CUNA’s comment letter on NCUA’s proposed Strategic Plan
(January 17, 2014) — This letter represents the views of the Credit Union National Association on the National Credit Union Administration Board’s proposed Strategic Plan for 2014-2017. CUNA is the largest credit union advocacy organization in the country, representing state and federal credit unions, which serve approximately 99 million members.
CUNA appreciates the opportunity to provide our comments on the agency’s proposed plan, and we urge the Board to incorporate the improvements we are presenting before it adopts the plan.
The Process Provided For Review of the Plan Has Not Been Adequate
Before addressing substantive issues, we feel it is important to highlight NCUA’s process for review of the plan by the credit union system, which we feel has been inadequate. While the agency allowed less than 30 calendar days for comments, a number of which coincided with a major holiday period, we think a much more important issue is the insufficient time that has been allotted for the agency to review comments.
The agency’s January 23, 2014 agenda indicates that the Board will be considering the plan at the upcoming meeting. In light of this approach, we seriously question whether input from stakeholders will be considered sufficiently, given the short time for agency staff to review comments and address key changes with the Board, particularly since next week is a short work period. We urge the Board not to proceed with adopting the plan until it has reviewed comments thoroughly and adjusted the plan to reflect reasonable and material concerns as well as recommendations.
Certain Office of Management and Budget Directives Have Not Been Met
It is our understanding that NCUA’s Strategic Plan is designed to be consistent with standards established by the Office of Management and Budget in Circular No. A-11, under the Government Performance and Results Modernization Act and related statutes. We question whether the NCUA plan fully reflects OMB’s principles and directives. While there was not sufficient time to review NCUA’s proposed plan thoroughly for consistency with the OMB standards, it is clear that OMB expects strategic plans to address how each agency will reduce costs, which NCUA has not done for the last five years. Also, the OMB Circular directs that agencies will allow stakeholders sufficient input into the process, including engaging stakeholders early in the development of the strategic plan, which was not the case for NCUA’s current proposed plan. We urge NCUA, even if not strictly required to do so, to revise its plans to mirror more closely the OMB’s directives, which seek to set parameters for higher performance and improved accountability within the federal government.
The Vision Statement Is Not Fully Consistent with the FCUA
NCUA’s proposed Strategic Plan includes a vision statement that includes the phrase that the agency “will protect consumer rights.” While the protection of consumers is laudable, we do not think that is NCUA’s primary statutory role, particularly in light of the establishment under the Dodd-Frank Act of the Consumer Financial Protection Bureau. The Federal Credit Union Act (FCUA), which is not always explicit about the agency’s role, focuses primarily on chartering and regulating federal credit unions, under Title I, administrating the National Credit Union Share Insurance Fund and supervising federally insured credit unions under Title II, and administering the Central Liquidity Facility under Title III. The agency does have a role to ensure member deposits and shares under the Act and to enforce fair lending and other consumer protection laws. However, the vision of the agency should be focused on credit unions, consistent with its primary roles under the FCUA. We urge the Board to amend the Vision Statement as indicated below, which will reflect a more accurate depiction of NCUA’s role and would result in financial protection for credit union members.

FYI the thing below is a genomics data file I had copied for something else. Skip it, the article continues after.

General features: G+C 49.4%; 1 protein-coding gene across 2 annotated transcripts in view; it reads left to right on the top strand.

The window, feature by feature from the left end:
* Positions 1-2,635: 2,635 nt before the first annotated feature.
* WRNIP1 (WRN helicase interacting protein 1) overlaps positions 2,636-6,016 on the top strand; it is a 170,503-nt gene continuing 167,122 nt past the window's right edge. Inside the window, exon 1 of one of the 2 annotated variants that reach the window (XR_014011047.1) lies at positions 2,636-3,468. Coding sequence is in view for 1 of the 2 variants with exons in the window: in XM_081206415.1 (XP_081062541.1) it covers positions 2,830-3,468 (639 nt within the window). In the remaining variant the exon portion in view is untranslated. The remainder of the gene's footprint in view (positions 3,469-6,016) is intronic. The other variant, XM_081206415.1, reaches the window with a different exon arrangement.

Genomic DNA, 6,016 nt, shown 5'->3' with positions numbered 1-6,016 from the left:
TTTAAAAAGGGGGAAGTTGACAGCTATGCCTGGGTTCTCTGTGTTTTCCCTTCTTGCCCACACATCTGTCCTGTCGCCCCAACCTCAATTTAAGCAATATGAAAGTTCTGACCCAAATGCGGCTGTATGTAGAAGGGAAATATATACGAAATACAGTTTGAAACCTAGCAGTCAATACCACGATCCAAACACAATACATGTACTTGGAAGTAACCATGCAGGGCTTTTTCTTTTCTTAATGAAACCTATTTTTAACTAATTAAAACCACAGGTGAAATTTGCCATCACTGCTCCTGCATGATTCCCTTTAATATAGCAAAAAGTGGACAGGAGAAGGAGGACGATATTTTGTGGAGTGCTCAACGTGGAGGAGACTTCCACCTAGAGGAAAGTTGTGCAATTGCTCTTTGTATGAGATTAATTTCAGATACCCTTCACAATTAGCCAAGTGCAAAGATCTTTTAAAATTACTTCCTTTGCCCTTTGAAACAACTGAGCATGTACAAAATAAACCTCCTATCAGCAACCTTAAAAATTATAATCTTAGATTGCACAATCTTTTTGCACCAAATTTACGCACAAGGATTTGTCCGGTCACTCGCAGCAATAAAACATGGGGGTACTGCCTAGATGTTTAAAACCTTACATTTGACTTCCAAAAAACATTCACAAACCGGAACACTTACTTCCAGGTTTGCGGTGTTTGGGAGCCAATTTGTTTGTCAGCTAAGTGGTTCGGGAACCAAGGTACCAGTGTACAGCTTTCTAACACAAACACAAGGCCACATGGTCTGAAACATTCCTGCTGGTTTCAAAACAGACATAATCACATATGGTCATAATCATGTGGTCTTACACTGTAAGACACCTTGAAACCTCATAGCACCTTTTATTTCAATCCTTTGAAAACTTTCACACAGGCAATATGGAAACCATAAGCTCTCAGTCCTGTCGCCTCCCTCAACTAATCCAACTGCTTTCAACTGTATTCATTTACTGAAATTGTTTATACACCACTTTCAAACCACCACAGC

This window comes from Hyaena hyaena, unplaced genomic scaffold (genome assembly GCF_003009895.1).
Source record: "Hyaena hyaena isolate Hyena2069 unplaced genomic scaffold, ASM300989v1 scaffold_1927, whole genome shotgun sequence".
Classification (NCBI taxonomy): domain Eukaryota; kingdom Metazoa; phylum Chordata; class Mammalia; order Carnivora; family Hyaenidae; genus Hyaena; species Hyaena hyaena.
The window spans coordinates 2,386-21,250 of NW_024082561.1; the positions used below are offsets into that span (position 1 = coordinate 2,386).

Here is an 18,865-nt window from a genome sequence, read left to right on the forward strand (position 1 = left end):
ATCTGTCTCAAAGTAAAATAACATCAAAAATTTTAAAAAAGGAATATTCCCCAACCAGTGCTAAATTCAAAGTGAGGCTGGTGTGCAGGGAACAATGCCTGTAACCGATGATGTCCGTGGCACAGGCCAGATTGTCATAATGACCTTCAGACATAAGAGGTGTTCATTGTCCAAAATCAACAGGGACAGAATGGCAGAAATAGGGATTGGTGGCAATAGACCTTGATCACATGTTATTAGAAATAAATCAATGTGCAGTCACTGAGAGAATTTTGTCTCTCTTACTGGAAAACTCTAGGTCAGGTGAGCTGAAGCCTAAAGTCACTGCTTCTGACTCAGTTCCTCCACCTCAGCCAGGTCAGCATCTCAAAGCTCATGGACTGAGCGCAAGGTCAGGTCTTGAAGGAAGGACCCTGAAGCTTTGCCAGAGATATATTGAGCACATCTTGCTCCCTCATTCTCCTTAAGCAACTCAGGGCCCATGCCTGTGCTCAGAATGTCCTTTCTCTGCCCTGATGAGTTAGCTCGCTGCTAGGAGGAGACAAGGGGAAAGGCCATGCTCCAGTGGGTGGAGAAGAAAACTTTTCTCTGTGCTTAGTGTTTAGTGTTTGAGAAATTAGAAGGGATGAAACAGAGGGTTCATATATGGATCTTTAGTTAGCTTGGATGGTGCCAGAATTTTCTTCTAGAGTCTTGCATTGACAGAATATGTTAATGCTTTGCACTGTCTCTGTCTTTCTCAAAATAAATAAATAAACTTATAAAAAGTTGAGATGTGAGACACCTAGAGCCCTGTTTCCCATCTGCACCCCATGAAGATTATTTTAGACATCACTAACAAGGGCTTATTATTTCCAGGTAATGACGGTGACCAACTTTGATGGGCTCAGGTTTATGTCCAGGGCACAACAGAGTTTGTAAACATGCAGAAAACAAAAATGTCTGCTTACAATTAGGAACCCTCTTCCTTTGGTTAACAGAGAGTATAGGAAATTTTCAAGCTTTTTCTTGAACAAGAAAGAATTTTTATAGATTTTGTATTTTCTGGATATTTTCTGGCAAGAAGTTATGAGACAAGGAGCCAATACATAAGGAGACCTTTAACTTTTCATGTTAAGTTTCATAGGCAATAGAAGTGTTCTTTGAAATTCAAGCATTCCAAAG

“NCUA will regulate federal credit unions fairly, administer the National Credit Union Share Insurance Fund effectively, and supervise the safety and soundness of federally insured credit unions efficiently and in the least obtrusive manner possible, coordinating with state regulators as appropriate.”
NCUA’s Plan to Provide Regulatory Relief to Credit Unions Should be Addressed
The current strategic plan of the Office of the Comptroller of the Currency calls for the agency to develop a flexible legal and regulatory framework that will allow banks to compete in the financial marketplace. This is a critical objective and should be reflected more directly in NCUA’s Strategic Plan.
NCUA’s Strategic Goal No. 3 does mention the regulatory environment and the goal overview states that NCUA tried to “manage the balance between regulatory flexibility and responsible oversight,” but does not articulate a clear objective to reduce credit unions’ regulatory burdens whenever appropriate. We feel such an objective is fully consistent with the OMB guidelines and should be included in the Strategic Plan.
We also think that the agency should include under Goal No. 3 references to its overall plans for regulatory relief for the period covered in the report. Steps such as allowing more latitude for well-managed credit unions and additional authority to avoid non-statutory requirements such as under the member business loan rule are but two examples that should be part of regulatory relief noted in the Strategic Plan. We provided a number of recommendations in our November 13, 2013 letter to NCUA that we believe should be encompassed under regulatory relief in the Strategic Plan. In addition, the agency is planning to issue a major proposal on risk based net worth and others are pending, such as a rule on stress testing for the largest credit unions, and on home-based credit unions. We urge the agency to include in the Strategic Plan a directive that it will assess the overall regulatory environment and burdens facing credit unions, including from the Consumer Financial Protection Bureau, the total cost of regulations on the credit union system and how additional rules the agencies may be considering will impact credit unions.